Battlefield Guide Services

Thursday, September 26, 2013

NOT Lincoln at Gettysburg: One More Clue

      Click on these images for larger viewing.
     After another day of continued debate and further scrutiny, I will offer one more item that I think will help settle this. Let's look once more at the Gardner image that Christopher Oakley suggests shows Lincoln, seated, in his top hat. My post yesterday points out that this "Lincoln" is seated behind and to the left of the center stage where it is reasonable to assume the POTUS would be seated. I have indicated Oakley's "Lincoln" with the big red "O". Move your eyes up and to the left. I have placed a white arrow pointing down to a man standing on a higher elevation, wearing what is a more casual slouch style hat, compared to those seated and to his front in top hats. Make note of the top hat figure directly to his front. Also note the higher figures to his rear and right.

     Below, I have enlarged the slouch hat man a little more. His top hat wearing neighbor is partially cropped out of the view, to his left. Note a white shape that suggests an exposed shirt collar below the profile.

     Moving on now to a detail from the image taken from the approximate front of the speakers' platform by another photographer. I have placed a white arrow pointing down toward an elevated figure in a slouch hat and a largely exposed white shirt collar. Partially concealing him in front is one of numerous men wearing ceremonial sashes. He has taken his hat off at this time. I suggest he is the same man in the previous Gardner view that was to the front left of the slouch hat man. Notice to the right, seated, is one of what is a cluster of men in top hats, more clearly seen in the fuller detail below this one. I am suggesting that this cluster of top hatted men is the grouping seen in the Gardner image where the "Lincoln" is supposed to be seated. By seeing these two images, known to be taken at approximately 60 degrees from each other, we can place the slightly elevated figures in relation to the seated figures and in the larger detail, see where Lincoln truly is seated, further off to the left and in what would be the center of the platform.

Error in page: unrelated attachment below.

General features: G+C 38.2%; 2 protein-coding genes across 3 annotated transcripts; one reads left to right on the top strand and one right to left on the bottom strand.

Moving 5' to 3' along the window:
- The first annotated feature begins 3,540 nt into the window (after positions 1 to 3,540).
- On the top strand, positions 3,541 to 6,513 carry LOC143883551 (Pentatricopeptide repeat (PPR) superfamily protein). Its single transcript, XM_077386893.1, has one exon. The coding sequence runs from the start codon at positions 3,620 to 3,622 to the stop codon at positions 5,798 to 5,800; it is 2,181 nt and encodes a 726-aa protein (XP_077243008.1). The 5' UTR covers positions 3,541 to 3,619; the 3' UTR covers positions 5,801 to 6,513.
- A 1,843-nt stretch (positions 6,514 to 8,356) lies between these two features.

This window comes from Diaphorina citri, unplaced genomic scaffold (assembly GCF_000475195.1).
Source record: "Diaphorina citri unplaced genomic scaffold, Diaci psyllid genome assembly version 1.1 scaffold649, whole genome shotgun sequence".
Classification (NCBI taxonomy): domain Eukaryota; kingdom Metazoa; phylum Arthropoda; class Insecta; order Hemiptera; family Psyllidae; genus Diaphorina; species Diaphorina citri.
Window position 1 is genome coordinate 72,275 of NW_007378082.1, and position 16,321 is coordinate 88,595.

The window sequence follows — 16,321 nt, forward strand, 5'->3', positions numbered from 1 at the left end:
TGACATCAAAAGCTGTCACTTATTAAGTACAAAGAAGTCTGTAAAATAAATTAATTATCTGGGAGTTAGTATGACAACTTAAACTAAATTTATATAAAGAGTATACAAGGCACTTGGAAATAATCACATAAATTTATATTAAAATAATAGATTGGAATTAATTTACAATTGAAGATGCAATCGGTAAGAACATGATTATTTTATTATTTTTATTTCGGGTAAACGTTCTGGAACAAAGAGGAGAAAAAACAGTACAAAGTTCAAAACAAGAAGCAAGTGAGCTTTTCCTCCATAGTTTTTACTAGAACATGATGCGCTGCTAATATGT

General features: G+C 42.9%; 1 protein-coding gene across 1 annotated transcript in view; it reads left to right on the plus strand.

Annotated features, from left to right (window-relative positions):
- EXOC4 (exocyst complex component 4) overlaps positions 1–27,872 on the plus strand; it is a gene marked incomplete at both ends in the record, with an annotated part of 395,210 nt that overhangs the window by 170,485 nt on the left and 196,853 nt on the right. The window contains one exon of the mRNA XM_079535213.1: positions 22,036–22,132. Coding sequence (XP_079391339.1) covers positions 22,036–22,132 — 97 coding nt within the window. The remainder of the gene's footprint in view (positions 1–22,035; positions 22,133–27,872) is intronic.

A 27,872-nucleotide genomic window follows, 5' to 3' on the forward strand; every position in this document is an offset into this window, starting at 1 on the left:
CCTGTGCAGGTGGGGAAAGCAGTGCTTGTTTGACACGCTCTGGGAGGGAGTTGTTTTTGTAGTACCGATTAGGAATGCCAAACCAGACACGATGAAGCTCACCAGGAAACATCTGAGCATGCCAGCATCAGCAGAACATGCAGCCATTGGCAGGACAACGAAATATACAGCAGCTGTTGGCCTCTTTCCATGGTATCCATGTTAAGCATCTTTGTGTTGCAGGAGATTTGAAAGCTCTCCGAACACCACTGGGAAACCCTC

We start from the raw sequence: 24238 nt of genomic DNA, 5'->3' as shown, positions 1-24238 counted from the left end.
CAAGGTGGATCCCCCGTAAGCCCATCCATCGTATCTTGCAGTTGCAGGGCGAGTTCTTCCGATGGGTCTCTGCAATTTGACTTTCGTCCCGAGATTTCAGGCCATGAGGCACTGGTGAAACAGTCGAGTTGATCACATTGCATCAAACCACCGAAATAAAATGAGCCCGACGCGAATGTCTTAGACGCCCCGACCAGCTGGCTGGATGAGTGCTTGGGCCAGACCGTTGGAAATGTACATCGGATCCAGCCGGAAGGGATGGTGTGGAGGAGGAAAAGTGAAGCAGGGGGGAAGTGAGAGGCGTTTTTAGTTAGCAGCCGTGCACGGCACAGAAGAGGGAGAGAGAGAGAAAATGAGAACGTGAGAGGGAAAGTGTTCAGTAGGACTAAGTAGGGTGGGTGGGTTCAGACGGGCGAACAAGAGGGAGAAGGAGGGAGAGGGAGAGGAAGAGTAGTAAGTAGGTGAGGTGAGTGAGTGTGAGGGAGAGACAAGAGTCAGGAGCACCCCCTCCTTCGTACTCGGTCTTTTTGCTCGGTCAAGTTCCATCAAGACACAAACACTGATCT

Below, the larger detail shows the cluster of men in top hats, off to the right, with our elevated friends rising to the left, and gradually sloping back down, all the while essentially forming a semi-circle around the President who is seated, bareheaded, to the left of center, above the heads of the audience in front.

      And in closing, to supply a few requests for some indication of the camera positions in relation to the speakers' platform, here is an aerial view with red lines from each camera position pointing directly to the platform. The yellow line indicates the approximate 78 yard separation between the two photographers.
The camera positions are placed according to the map created by William Frassanito in his book, Early Photography at Gettysburg, page 139, and are approximates.


Eric Schlehlein (Iron Brigade in Media) said...

Again, more common sense from Mr. Cummings, proving he is among the best in his field. Thank you, sir.

Anonymous said...

We are singing from the same hymnal in the same choir, John! There are several other flaws in the case laid out in the October 2013 Smithsonian Magazine article about the Alexander Gardner Gettysburg Soldiers' National Cemetery dedication views:

Anonymous said...

More Lincoln crankery. The Smithsonian story is fabulous!

John Cummings said...

Smithsonian Magazine is a fine publication, but with this article it has chosen to give credence to sensationalist poppycock. No logic whatsoever would place the President off to the side like a hack comedian waiting to go on stage. Lincoln is somewhere in the mix, but is neither of the two suggested blurs.